What To Expect At Your Newborn's Hearing Screening

Health & Medical Blog

As a new parent, you may be unaware that a nurse will come in and perform a hearing screening once your baby is born. This screening is meant to identify possible hearing loss in infants and treat it early. If treatment happens before 6 months of age, your child should develop regular cognitive and speech skills by kindergarten. If it goes untreated, however, your child could suffer from speech and language impediments, as well as cognitive skills. Now that you know why screening is done, here's what you can expect during the screening.

What the Equipment Setup is Like

At some point in your hospital stay, an audiologist may come and take your baby into another room for a hearing screening. However, many hospitals have portable audiology equipment now, so your baby can be screened without being removed from your hospital room. Portable equipment looks like a small computer desk. The procedure goes like this:

  • Equipment is wheeled in by an audiologist
  • You can request to hold your baby or allow the audiologist to
  • Small pads or an earpiece are placed on your child's head, near the ears
  • A machine is turned on that measures your newborn's responses to different sounds (responses aren't typically observable, they are picked up by the machine)
  • The procedure is painless, and sounds are minimal so your infant's ears aren't damaged

If Your Baby Passes the Hearing Screening

Your child doesn't have to get perfect scores on screenings to pass a hearing test (the likelihood of fluid in your newborn's ears is taken into consideration). In order to pass, significant hearing ability must be measured by the computer. No additional action is needed if your child passes the hearing screening.

If Your Child Doesn't Pass the Hearing Screening

If your baby doesn't pass the screening, however, you will have to arrange for a follow-up screening. The follow-up is typically scheduled a week out or with your infant's first visit to the pediatrician. Remember, your infant is still only a day or two old when the screening takes place, and it is likely there is still fluid from birth in the ears. If this is the case, the second test will only last a few minutes and results should be positive.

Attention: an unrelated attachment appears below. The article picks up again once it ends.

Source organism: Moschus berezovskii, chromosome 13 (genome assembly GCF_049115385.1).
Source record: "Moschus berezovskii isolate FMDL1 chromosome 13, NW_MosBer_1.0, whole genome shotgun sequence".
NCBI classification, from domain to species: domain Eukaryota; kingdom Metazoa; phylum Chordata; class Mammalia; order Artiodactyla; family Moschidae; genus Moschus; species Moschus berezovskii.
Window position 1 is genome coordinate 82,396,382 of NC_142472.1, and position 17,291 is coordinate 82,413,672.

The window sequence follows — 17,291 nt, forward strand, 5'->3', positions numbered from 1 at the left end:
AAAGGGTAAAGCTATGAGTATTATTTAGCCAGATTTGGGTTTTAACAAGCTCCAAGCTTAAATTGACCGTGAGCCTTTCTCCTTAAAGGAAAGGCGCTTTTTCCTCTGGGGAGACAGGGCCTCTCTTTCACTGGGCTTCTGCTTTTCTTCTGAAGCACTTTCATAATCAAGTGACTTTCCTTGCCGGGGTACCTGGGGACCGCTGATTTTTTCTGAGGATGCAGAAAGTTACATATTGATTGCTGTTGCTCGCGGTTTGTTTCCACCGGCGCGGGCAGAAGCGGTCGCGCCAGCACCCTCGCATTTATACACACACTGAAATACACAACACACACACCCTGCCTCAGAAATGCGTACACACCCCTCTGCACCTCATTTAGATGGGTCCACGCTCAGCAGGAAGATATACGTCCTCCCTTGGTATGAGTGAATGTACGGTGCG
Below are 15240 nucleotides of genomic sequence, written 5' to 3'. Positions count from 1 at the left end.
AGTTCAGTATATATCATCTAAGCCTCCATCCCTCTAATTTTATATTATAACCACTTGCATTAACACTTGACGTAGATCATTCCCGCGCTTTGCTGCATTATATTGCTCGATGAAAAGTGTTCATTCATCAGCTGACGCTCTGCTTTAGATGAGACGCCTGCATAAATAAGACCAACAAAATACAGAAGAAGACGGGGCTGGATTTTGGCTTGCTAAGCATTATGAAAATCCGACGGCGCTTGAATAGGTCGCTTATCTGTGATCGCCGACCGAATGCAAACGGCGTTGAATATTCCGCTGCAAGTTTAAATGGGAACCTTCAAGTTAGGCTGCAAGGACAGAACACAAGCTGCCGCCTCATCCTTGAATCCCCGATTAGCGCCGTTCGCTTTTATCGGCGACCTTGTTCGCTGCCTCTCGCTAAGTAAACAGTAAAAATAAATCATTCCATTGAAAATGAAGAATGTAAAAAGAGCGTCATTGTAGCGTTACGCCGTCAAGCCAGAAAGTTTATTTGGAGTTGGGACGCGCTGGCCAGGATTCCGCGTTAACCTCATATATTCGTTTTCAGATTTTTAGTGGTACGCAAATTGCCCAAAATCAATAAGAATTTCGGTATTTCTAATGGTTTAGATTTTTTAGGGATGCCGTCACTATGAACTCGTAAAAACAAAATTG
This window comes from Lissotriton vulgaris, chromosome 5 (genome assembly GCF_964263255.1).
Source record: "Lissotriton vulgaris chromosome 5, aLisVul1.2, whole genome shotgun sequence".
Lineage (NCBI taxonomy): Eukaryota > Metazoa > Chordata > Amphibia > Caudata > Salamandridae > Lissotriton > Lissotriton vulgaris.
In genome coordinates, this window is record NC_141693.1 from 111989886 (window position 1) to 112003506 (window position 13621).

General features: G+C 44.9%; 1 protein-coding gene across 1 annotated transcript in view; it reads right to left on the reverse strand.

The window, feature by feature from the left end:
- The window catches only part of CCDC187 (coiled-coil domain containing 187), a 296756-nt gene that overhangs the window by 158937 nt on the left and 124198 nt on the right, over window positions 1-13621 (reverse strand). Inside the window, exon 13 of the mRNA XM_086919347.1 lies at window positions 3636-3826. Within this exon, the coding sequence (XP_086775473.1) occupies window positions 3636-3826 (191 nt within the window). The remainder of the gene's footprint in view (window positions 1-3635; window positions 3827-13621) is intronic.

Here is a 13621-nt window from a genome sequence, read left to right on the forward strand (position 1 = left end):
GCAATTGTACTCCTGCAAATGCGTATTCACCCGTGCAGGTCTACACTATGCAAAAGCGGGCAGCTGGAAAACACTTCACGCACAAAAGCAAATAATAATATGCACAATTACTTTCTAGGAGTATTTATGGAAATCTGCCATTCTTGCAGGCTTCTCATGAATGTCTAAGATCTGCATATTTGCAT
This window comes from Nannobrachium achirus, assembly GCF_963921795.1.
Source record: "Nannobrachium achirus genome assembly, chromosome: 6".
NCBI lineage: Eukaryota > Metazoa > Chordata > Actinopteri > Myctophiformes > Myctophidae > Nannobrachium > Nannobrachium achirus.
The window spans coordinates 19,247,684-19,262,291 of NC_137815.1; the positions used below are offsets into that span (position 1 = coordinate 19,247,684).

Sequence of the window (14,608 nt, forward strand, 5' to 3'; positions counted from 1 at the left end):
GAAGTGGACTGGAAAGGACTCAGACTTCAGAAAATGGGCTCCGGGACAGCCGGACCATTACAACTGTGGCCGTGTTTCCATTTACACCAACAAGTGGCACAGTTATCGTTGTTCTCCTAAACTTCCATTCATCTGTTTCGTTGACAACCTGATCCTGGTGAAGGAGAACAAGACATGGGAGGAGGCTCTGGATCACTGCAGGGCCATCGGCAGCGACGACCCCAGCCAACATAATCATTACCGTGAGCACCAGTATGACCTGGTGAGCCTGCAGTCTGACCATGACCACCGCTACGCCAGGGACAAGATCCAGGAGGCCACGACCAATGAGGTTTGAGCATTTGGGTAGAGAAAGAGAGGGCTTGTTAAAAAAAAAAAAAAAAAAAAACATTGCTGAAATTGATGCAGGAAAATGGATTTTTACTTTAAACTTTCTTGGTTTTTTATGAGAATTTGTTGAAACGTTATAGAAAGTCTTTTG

If your child fails the screening a second time, however, additional measures must be taken. The audiologist will discuss possible causes for hearing loss, as well as the next steps you should take in repairing it. It may be tempting to wait and see if your infant's hearing will come on its own, but your child is already starting to develop speech and cognitive skills. Waiting could delay your child's development. The next steps you should take are to:

  • Schedule a hearing diagnostic test – this test is more extensive and helps determine the severity of hearing loss
  • Visit an Ear, Nose and Throat doctor to see if an inner-ear infection is causing hearing loss and can easily be restored
  • Make sure your audiologist and pediatrician are working together to help your infant
  • Order a hearing device or schedule a surgery, if necessary
  • Get involved in support groups to better understand the condition and how to help your child develop

Hearing screenings are performed in the first few days of an infant's life for a reason. When hearing loss is detected early, there is a higher chance you can repair it before it becomes permanent. Early intervention also keeps your child from falling behind developmentally. While failing a hearing test the first time doesn't necessarily mean your child's hearing is impaired, it is good to know what possible steps you will need to take if results are unchanged the second time.

For more information, contact Hearing Specialists of DuPage or a similar organization.


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